Tuesday, May 17, 2011

Mapping the world - from housingmaps to foursquare

This is the map generated using part of the controversial consolidated.db from my iPhone.
Yes, the above picture was generated using the pretty much talked consolidated.db file from my iPhone. I'm not planning to write a post about such controversy, a lot has already been said. I want to rather use this map to start talking about web mapping applications and applications that leverage the use of geo-data and two entrepreneur stories that have amazed me.

When I found about this iPhone-tracking-your-every-move controversy, as a good geek I tried to get the map of my recent movements and downloaded an application that some good developers had already put online. From the map it seems that I have yet left to explore Nassau County and the boroughs of New York, especially Brooklyn and Queens which are closer. I have mainly been visiting places in Manhattan and around Stony Brook in Suffolk County like: East Setauket, Smithtown, Selden, Centereach, Lake Grove and Port Jefferson.The consolidated.db file also successfully recorded my visit to Fire Island in the south shore of Long Island and another recent visit to Coney Island in the south of Brooklyn. Looking at your data on maps is a nice experience because even though you might have been to a lot of places, it is hard to have a picture of how much you have explored until you see your data in an actual picture! 

An interesting related note I found is that there's a group of researchers in the New York Times Company Research and Development Lab asking for people to donate their iPhone consolidated.db data for the benefit of all [see openpaths.cc]. More interesting to me than the applications on transportation, epidemiology or land use that they suggest is the fact that The New York Times Company has a full research lab. I like the idea that research is so important these days even for a media company best known for distributing one of the most popular newspapers.

Now I will talk about the first entrepreneurship story. Undoubtedly two mapping applications that changed things on the web were Google Maps and Google Earth, both cited as milestones in the history of web mapping compiled on the Wikipedia. They both started from the minds of very keen engineers and entrepreneurs but there's another story on top of that. They allowed people to start mapping anything without the effort of installing your own geographical information system. But most people might not know that this was not the case in the beginning of Google Maps where you didn't use to have a nice API.  One research engineer working in the field of Computer Graphics and trying to make computer generated images more realistic spent some of his research time on an aside project later known as housingmaps.com, where he merged the information from craigslist (housing advertisements) and Google Maps. This application didn't go unnoticed, it became so popular that people often believe this as one of the reasons for Google to release a full developer's API. The next year he was named one of the TR35 (Top innovators under 35) [link here] for creating this web application often regarded as the first maps mash-up. What I like about this story is the fact that his big idea came from an aside project and the fact that coding this application probably didn't take longer than a month.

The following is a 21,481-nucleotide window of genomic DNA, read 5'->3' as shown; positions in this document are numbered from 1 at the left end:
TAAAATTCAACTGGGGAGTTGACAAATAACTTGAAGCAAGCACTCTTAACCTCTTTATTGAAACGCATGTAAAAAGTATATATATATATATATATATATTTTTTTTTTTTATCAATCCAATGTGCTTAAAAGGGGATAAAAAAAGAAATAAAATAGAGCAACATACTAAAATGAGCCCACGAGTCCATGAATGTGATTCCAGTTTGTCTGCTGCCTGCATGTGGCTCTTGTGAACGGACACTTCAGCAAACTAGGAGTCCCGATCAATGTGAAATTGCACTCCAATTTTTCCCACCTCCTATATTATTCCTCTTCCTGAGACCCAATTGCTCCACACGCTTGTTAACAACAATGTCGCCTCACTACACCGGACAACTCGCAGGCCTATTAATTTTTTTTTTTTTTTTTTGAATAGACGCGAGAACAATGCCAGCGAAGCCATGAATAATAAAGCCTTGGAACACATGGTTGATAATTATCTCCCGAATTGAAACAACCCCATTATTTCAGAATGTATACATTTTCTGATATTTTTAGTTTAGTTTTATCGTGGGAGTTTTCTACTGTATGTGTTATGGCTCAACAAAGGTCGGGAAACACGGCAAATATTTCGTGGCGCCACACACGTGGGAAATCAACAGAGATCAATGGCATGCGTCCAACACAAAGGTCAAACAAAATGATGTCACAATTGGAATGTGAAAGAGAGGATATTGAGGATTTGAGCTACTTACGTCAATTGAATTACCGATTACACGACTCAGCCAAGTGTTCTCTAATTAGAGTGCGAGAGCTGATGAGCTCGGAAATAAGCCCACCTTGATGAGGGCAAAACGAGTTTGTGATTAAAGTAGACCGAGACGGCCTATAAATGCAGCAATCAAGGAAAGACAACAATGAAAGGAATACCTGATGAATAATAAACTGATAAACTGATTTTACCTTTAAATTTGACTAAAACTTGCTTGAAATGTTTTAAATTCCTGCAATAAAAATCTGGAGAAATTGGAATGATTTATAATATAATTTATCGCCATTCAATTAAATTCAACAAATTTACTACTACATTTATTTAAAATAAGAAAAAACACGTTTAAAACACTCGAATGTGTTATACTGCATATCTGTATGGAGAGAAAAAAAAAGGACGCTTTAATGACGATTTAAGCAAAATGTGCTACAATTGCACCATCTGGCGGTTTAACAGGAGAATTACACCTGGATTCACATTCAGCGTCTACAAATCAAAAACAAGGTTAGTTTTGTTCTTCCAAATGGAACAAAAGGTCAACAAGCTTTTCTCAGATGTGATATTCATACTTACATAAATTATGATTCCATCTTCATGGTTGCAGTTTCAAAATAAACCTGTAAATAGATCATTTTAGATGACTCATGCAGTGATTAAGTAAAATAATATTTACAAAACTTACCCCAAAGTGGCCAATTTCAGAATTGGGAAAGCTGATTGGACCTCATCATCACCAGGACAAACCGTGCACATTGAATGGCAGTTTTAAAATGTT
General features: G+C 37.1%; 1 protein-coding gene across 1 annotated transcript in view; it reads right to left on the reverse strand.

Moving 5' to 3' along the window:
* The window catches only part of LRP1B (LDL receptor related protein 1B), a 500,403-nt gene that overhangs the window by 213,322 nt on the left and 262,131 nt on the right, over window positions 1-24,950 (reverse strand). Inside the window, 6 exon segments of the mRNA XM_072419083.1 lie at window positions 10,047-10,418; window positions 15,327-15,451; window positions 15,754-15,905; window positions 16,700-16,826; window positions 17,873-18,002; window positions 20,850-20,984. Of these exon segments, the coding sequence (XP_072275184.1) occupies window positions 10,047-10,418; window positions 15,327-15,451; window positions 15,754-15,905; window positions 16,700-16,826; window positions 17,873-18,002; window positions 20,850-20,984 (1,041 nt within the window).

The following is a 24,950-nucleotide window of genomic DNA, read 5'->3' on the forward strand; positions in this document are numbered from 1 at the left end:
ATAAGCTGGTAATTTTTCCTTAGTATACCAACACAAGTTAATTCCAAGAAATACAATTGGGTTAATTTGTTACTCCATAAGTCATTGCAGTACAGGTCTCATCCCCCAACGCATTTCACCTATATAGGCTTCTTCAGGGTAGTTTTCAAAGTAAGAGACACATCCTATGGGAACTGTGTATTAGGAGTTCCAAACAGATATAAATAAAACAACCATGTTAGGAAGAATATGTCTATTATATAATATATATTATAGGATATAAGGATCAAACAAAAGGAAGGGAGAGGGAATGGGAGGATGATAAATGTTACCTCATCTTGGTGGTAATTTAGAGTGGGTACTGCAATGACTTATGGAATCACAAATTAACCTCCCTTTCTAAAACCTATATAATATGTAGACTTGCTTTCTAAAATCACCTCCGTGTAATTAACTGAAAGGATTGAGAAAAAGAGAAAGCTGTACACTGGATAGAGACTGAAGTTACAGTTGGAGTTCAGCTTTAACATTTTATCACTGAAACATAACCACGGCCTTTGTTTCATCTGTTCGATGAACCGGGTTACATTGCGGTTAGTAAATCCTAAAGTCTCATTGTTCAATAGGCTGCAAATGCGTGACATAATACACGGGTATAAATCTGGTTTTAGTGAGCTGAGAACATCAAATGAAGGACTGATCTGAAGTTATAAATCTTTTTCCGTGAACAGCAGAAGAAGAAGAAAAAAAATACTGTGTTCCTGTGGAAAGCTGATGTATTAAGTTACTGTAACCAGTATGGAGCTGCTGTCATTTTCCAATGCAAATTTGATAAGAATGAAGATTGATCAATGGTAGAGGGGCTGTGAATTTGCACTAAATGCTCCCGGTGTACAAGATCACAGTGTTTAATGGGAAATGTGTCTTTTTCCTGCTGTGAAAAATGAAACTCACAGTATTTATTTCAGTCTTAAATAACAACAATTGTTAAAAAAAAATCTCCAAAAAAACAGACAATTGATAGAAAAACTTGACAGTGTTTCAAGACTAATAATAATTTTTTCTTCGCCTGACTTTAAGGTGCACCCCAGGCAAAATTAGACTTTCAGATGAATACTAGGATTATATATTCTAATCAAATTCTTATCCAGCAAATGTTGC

Foursquare Badge rewarding
people for visiting three times
any place above 59th street in
New York City. 
The second story concerns another application that uses geo-data although it doesn't include maps itself: foursquare. A mobile application where you voluntarily reveal your location and moves through checking-in into different venues. It pulls your latitude-longitude coordinates from your mobile device so that you're one click away from shouting your location to the world or your friends. More recently you have the option to upload a picture about the places you visit. Chances to collect some fine-grained image dataset about places some day? [like the im2gps project]. Well, the story about foursquare is that it was developed by engineers who had previously worked at Google. But there are quite a few startups founded by former Google employees you might say. The interesting part is that these guys had already developed before joining Google another location based application called dodgeball, which was acquired by Google. Some time later they left Google and started again but this time they came up with this thing called foursquare.

My friends often ask me how to do stuff with the Google Maps API because I did an internship at Google in one of the Google Earth/Maps teams. Although I did indeed worked with one such team, my work was mostly concerned with server-side programming of image processing routines for aerial images. I in fact used the Google Maps API a bit for displaying results and also on my own time just for fun but I don't have vast experience with it and I know they have kept adding lots of features to it. I will end this by just wondering what else is left to do with maps and how many other useful linear information can be nicely mapped.